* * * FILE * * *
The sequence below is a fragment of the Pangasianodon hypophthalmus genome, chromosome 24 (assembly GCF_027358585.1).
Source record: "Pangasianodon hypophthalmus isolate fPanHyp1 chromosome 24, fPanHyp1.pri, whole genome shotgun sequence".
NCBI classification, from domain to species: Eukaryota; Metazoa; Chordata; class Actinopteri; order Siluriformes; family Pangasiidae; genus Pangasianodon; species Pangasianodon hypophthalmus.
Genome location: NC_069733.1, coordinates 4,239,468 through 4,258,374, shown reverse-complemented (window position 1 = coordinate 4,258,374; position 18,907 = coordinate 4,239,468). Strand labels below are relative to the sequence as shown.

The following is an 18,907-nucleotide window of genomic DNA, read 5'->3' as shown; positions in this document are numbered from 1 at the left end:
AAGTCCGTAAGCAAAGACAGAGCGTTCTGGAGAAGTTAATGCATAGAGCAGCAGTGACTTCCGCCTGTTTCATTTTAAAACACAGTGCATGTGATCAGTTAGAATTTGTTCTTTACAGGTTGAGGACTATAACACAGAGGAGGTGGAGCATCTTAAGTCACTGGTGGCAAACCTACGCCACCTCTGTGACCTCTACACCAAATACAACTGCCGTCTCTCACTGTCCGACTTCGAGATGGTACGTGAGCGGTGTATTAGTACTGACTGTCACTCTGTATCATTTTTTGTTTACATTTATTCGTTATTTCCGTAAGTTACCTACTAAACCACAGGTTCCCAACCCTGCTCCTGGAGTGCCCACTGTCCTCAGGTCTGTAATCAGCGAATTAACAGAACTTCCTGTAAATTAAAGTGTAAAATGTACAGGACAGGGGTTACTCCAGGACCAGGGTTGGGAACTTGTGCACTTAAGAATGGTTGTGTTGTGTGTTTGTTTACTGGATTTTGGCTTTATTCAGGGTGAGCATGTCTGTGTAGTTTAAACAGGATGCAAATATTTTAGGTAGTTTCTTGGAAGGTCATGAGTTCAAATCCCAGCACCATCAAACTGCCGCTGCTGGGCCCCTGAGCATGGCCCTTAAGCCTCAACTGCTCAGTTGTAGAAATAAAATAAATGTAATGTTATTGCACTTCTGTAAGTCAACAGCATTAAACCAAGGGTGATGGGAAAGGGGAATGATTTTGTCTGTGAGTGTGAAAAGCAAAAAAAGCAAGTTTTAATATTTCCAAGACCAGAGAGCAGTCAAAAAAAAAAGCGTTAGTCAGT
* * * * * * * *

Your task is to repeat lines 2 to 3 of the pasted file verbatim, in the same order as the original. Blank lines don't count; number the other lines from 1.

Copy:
Source record: "Pangasianodon hypophthalmus isolate fPanHyp1 chromosome 24, fPanHyp1.pri, whole genome shotgun sequence".
NCBI classification, from domain to species: Eukaryota; Metazoa; Chordata; class Actinopteri; order Siluriformes; family Pangasiidae; genus Pangasianodon; species Pangasianodon hypophthalmus.